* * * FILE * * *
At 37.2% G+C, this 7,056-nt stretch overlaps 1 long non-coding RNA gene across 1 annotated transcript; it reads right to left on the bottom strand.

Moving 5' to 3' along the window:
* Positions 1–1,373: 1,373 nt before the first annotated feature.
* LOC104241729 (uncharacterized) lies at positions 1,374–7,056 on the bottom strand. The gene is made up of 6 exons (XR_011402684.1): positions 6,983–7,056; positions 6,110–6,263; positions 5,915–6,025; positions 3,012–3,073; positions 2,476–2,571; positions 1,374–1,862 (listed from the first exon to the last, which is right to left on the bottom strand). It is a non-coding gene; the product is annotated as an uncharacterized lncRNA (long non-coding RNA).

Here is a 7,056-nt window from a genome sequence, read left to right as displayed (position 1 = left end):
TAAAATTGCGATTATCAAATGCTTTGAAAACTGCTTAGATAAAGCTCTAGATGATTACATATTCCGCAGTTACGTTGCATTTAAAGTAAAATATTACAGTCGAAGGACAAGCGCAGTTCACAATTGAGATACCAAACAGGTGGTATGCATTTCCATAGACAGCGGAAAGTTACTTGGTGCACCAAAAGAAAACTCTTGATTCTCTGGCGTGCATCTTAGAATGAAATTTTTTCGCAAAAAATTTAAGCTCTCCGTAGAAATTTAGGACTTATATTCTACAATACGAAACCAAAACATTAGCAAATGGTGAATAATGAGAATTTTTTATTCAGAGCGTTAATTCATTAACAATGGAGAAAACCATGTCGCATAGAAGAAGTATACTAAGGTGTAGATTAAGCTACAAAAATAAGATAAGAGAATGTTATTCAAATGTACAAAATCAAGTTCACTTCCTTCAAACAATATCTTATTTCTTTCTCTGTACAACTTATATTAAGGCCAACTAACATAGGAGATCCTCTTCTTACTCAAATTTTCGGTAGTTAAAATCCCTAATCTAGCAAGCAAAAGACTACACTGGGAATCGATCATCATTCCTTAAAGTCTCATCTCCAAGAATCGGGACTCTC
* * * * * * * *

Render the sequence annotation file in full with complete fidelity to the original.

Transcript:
At 37.2% G+C, this 7,056-nt stretch overlaps 1 long non-coding RNA gene across 1 annotated transcript; it reads right to left on the bottom strand.

Moving 5' to 3' along the window:
* Positions 1–1,373: 1,373 nt before the first annotated feature.
* LOC104241729 (uncharacterized) lies at positions 1,374–7,056 on the bottom strand. The gene is made up of 6 exons (XR_011402684.1): positions 6,983–7,056; positions 6,110–6,263; positions 5,915–6,025; positions 3,012–3,073; positions 2,476–2,571; positions 1,374–1,862 (listed from the first exon to the last, which is right to left on the bottom strand). It is a non-coding gene; the product is annotated as an uncharacterized lncRNA (long non-coding RNA).

Here is a 7,056-nt window from a genome sequence, read left to right as displayed (position 1 = left end):
TAAAATTGCGATTATCAAATGCTTTGAAAACTGCTTAGATAAAGCTCTAGATGATTACATATTCCGCAGTTACGTTGCATTTAAAGTAAAATATTACAGTCGAAGGACAAGCGCAGTTCACAATTGAGATACCAAACAGGTGGTATGCATTTCCATAGACAGCGGAAAGTTACTTGGTGCACCAAAAGAAAACTCTTGATTCTCTGGCGTGCATCTTAGAATGAAATTTTTTCGCAAAAAATTTAAGCTCTCCGTAGAAATTTAGGACTTATATTCTACAATACGAAACCAAAACATTAGCAAATGGTGAATAATGAGAATTTTTTATTCAGAGCGTTAATTCATTAACAATGGAGAAAACCATGTCGCATAGAAGAAGTATACTAAGGTGTAGATTAAGCTACAAAAATAAGATAAGAGAATGTTATTCAAATGTACAAAATCAAGTTCACTTCCTTCAAACAATATCTTATTTCTTTCTCTGTACAACTTATATTAAGGCCAACTAACATAGGAGATCCTCTTCTTACTCAAATTTTCGGTAGTTAAAATCCCTAATCTAGCAAGCAAAAGACTACACTGGGAATCGATCATCATTCCTTAAAGTCTCATCTCCAAGAATCGGGACTCTC